Building Your Farm Plan

First Financial Bank
Buying or building any business requires much evaluation and planning, but when that business is a farm, there are more layers of complexity. You need more than a business plan – you need a farm plan.

Any entrepreneur will tell you that owning your own business can be all consuming, but when it is a farm, it is built into its DNA. Farms are often owned and operated by families, sometimes across multiple generations. They live on or adjacent to the farm, and it sets the pace of their living because the crops and stock are both their investment and living things that require their attention on a particular set of schedules for them to survive – and thrive. Creating a “whole farm plan” can help you all be on the same page while documenting decisions and details that will keep you moving forward together.

What do we mean by a “Farm Plan”?

At the core of a Farm Plan is a solid business plan, including your goals, legal structure, financial information, and what you are planning to do to “plant the seeds” for success:

  • What are you going to produce?
  • How are you going to market what you are producing?
  • To augment your resources and skills, which other business entities are you working with as partners, suppliers and/or investors?
  • What do you hope to accomplish in the near future – and longer term – in quantifiable details?

These are not only tied to your business goals and values. These are also driven by you and your family’s personal beliefs. Because at the heart of your farm business plan are the people most important to you: your family, whether they have an active or passive role in the “business” of your farm. You’ll need to document and plan for those close family members who will also have active operational and/or investment roles in your farm business. This is where a “farm business plan” greatly differs from other types of business plans. Your family members are intrinsically involved in the story of your business. As you look at acquiring a farm (or the land to start one), you will need to identify their roles and responsibilities in the farm business. Changes to the family or their schedules not only affect your family’s life but may impact the work of your entire business. Accounting for this in your plans is essential.

What else do you need to include in your plan?

Because of the risks out of your control but inherent to farming, from weather extremes, disease, regulations, and supplies whose costs are driven by a commodity market – and your production impacted potentially at every turn – it’s important to hope for the best but plan for the worst. Work with your trusted advisors to put together the following:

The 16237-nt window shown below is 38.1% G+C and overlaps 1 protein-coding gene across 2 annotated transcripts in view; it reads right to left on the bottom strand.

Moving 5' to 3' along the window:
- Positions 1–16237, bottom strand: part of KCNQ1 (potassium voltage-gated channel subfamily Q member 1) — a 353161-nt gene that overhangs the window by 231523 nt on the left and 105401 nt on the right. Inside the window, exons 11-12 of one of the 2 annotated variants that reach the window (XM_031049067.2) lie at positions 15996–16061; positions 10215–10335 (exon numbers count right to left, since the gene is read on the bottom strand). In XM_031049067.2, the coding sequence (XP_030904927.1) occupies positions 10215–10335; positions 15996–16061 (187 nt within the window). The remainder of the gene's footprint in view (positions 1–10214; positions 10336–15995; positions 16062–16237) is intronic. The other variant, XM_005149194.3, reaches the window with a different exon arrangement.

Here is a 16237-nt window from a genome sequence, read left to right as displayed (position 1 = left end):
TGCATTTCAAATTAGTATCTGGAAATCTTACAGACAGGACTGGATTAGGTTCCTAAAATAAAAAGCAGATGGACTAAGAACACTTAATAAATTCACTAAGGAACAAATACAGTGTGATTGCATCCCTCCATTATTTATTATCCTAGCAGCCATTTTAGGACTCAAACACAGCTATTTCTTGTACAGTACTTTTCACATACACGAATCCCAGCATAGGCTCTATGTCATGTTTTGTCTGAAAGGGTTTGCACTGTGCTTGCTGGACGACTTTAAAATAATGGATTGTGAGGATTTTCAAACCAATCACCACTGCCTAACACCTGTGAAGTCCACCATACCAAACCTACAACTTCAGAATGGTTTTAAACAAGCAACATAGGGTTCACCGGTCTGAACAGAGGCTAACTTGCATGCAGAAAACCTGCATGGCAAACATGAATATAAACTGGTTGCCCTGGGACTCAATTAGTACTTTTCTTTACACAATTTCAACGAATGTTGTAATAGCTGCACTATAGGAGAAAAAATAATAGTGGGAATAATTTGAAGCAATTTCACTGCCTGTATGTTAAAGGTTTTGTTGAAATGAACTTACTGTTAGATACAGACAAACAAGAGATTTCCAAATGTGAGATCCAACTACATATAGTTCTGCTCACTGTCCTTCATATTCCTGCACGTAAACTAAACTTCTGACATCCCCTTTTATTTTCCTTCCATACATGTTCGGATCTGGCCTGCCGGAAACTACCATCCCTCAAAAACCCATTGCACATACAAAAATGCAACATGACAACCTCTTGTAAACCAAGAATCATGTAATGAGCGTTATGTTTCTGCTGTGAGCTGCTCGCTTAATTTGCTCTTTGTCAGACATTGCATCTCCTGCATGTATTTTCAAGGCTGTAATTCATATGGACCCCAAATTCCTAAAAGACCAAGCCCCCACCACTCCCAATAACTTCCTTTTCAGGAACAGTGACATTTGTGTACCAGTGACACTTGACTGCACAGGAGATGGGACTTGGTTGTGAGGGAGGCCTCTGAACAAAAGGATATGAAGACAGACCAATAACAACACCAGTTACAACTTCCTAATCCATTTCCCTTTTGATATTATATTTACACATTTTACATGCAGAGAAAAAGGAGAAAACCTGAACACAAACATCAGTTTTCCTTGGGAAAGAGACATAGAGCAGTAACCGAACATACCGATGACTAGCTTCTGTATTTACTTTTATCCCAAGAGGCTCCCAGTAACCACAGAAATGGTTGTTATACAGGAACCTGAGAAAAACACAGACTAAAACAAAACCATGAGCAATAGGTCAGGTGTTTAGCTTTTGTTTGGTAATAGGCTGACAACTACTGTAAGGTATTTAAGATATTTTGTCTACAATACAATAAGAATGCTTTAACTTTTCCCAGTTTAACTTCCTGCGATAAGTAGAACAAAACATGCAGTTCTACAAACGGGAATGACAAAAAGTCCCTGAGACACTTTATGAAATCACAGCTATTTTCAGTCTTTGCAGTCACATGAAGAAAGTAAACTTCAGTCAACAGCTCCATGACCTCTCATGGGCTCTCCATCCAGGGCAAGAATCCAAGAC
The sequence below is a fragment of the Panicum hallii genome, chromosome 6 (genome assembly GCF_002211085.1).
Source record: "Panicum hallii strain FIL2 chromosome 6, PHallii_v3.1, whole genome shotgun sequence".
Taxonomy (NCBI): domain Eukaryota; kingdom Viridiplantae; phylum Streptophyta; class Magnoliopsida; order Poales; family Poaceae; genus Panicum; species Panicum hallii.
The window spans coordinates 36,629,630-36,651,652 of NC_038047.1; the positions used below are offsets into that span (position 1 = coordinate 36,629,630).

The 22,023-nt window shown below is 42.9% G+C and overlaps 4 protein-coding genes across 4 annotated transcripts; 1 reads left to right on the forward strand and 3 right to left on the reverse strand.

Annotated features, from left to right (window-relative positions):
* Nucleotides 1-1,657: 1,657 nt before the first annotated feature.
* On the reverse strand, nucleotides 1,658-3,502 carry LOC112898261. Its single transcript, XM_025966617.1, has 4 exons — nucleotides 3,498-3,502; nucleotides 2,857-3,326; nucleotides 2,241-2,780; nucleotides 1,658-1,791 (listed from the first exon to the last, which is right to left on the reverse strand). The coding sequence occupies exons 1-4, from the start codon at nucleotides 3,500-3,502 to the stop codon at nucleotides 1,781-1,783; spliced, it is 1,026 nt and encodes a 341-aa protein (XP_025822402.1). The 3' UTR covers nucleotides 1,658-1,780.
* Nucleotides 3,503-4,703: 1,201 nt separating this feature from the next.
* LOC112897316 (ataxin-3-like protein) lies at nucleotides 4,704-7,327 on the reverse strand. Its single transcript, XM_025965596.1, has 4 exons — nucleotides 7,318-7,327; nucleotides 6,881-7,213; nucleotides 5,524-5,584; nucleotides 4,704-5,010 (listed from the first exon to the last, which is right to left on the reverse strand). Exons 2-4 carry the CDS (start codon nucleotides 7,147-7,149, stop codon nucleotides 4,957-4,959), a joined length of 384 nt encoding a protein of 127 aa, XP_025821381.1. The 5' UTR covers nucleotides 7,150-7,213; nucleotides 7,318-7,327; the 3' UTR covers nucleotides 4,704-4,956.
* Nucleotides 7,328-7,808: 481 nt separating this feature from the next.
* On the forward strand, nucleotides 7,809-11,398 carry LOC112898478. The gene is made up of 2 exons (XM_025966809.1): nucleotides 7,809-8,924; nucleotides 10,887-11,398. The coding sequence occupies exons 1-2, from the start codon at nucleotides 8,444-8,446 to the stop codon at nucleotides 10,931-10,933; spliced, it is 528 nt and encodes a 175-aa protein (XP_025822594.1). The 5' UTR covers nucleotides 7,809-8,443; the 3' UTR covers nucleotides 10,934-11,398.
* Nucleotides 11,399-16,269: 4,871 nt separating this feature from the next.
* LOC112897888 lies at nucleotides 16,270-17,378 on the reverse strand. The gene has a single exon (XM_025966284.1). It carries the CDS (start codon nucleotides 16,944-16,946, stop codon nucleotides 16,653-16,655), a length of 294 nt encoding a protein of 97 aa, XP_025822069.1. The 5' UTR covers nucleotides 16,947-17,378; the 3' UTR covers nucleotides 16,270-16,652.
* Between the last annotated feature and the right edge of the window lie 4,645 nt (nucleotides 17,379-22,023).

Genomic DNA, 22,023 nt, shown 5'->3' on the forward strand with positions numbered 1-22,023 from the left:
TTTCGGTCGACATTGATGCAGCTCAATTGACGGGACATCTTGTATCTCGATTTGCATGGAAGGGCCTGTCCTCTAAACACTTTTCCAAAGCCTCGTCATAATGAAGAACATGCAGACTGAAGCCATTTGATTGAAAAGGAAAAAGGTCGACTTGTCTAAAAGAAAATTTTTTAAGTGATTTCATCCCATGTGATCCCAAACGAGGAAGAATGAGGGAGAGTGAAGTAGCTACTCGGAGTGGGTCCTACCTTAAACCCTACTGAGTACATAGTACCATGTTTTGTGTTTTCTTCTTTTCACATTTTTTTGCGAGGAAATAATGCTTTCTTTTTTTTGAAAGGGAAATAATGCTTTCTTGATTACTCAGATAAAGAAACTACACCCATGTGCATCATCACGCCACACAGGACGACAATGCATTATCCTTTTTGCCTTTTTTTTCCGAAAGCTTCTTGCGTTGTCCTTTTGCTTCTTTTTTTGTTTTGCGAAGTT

• A risk management plan that can help alleviate some of the impact and/or provide a backup plan for handling the uncontrollable; and,
  • An investment plan that helps you leverage the good times, survive the bad, and have your family be relatively comfortable during the in-between.

What other plans should you make?

Looking down that (hopefully) long life and road ahead as a farmer, you will want to have plans in place for the transitions of your life and business that address the following:

  • What happens when you and/or another key person retires (or passes away)?
  • Who will succeed you?
  • How will you transition operational and business leadership?

It is important to have retirement, succession, transition, and estate plans in place long before you may ever need them.

Who needs to be involved in this process?

Your family is at the top of the list. Any adults or soon-to-be adults in the family should be in the loop on your plans. Depending on how you plan to structure your farm business legally, those individuals may need to be actively involved in building those plans and assessed for creditworthiness by your financial lender. Regardless of the level of involvement, having the entire family understand the potential and collaborate toward a mutual goal is helpful.

One of the most influential advisors to your process can be a lender who understands not only the financial landscape but also the business of the family farm. You want to work with those who can help you navigate the opportunities and challenges in the various farm loan programs because they are preferred vendors for sources such as the Small Business Administration (SBA), Farmer Mac, and Farm Service Agency (FSA) loans. This insight and experience can help you navigate the process. Your documented plans can help you achieve your goals.

The lenders here at FFB have stood in work boots like yours. They are not only financially savvy about these loans – they are also farmers or ranchers. Want to discuss your plans?

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